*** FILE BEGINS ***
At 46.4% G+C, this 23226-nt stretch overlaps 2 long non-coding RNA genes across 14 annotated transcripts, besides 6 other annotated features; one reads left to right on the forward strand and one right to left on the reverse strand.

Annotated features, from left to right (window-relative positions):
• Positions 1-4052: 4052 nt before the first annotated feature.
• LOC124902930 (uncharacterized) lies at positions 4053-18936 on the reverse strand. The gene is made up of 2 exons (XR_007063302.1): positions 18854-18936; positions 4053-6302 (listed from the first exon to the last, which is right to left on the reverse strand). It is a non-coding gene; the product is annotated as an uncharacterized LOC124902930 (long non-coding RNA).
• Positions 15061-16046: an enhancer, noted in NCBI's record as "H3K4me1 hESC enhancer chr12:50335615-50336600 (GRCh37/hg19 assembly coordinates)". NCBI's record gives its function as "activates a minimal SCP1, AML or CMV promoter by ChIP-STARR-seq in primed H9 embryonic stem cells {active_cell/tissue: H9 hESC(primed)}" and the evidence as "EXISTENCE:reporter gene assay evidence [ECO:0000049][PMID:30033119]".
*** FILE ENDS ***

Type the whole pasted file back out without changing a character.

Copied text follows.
At 46.4% G+C, this 23226-nt stretch overlaps 2 long non-coding RNA genes across 14 annotated transcripts, besides 6 other annotated features; one reads left to right on the forward strand and one right to left on the reverse strand.

Annotated features, from left to right (window-relative positions):
• Positions 1-4052: 4052 nt before the first annotated feature.
• LOC124902930 (uncharacterized) lies at positions 4053-18936 on the reverse strand. The gene is made up of 2 exons (XR_007063302.1): positions 18854-18936; positions 4053-6302 (listed from the first exon to the last, which is right to left on the reverse strand). It is a non-coding gene; the product is annotated as an uncharacterized LOC124902930 (long non-coding RNA).
• Positions 15061-16046: an enhancer, noted in NCBI's record as "H3K4me1 hESC enhancer chr12:50335615-50336600 (GRCh37/hg19 assembly coordinates)". NCBI's record gives its function as "activates a minimal SCP1, AML or CMV promoter by ChIP-STARR-seq in primed H9 embryonic stem cells {active_cell/tissue: H9 hESC(primed)}" and the evidence as "EXISTENCE:reporter gene assay evidence [ECO:0000049][PMID:30033119]".